The concept of agility

The agility is an essential physical quality in soccer to achieve a quick start to action, change of direction (COD) and short-distance running (1,2). Along with accelerations and maximum speed, agility is one of the most important specific qualities in soccer (3). 

Agility: rapid whole-body movement with change of speed or direction in response to a stimulus (4).

Agility consists of two main components: 

  • Change of direction (COD)
  • Perceptual and decision-making factors.

Performance factors associated to agility

Perceptive and cognitive factors

This factor is of paramount importance in soccer. The reaction time to stimuli could be the predictor of agility time (5). Players with inappropriate decision-makings and long reaction times show higher injury risks (they will be able to avoid fewer collisions, sprained ankles on landings after an aerial fight, etc). In addition, any action involves a prior decision-making process.

Motor pattern

Essential element of CODs ability (4). The presence of decision-making into the action negatively affect the running speed when making the step to change direction, so foot position pattern differs from previously programmed. Reaction time is very important. 

Physical factors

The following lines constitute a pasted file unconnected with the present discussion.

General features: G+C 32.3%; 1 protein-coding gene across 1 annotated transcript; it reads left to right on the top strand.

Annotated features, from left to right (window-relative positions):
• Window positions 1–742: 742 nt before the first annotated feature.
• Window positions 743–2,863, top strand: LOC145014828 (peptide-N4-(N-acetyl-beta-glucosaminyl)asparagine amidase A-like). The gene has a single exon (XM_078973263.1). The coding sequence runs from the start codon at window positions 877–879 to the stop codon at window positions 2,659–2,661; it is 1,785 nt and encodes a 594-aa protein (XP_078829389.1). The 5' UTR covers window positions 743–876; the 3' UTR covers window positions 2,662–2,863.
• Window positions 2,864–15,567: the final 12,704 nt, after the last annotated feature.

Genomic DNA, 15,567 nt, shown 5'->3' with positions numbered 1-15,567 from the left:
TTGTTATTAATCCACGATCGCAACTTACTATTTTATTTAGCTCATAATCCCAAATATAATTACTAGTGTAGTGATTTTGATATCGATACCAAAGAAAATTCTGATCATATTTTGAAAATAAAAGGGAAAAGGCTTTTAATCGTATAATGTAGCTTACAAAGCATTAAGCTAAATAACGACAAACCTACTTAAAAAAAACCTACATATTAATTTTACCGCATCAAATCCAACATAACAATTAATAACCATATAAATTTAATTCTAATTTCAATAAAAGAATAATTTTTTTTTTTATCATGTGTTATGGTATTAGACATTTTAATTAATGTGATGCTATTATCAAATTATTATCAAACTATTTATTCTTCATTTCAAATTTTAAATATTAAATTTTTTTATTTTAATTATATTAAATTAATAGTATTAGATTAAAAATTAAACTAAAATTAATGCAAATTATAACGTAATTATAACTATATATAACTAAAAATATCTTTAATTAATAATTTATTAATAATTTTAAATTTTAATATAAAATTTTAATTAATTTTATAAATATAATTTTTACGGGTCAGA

The principal purpose of an agility action is re-direction the whole-body in the same direction as fast as possible (6). Several authors have showed a direct relationship between agility tests and jump and sprint performance (2). This author found that players who obtained higher jump height (CMJ and SJ) and lower sprint time showed greater agility. However, other authors did not find such correlation (7).

Small-sided games (SSG)

SSG is a very complete exercise that improves both decision-making and movement speed. However, there is controversy in the literature about its suitability as there are different demands among positions. Furthermore, it is unlikely that players perceive, decide and act on an SSG as they would on the soccer-11 field (8).


Sporis, Milanovic & Vucetic (9) analyse the reliability and validity of different soccer agility tests. The authors highlight the important to perform the test simulating the real conditions (with football shoes and on the specific surface), to avoid different ground contact forces.

The most used agility tests (9):

Agility tests. Retrieved from Sporis, Jukic, Milanovic, & Vucetic, 2010.

Differences between positions

Different tests are recommended according to the specific functions and demands required for each position: 

  • Defenders: T-Test (longer backward running)
  • Central-midfielder: s180º/SBD (more CODs and higher frequency)
  • Attackers: S4x5 (similar movements)

Types of stimuli

Different types of stimuli (EE) are used in agility tests with high reliability: light-EE, video-EE and human-EE. Human-EE show are the most reliable and also are much closer to ‘real situation’ (10).

  • Light-EE: the player has to react and perform the precise movement or COD when a light is turned on.
  • Video-EE: the player has to react to an EE presented on screen.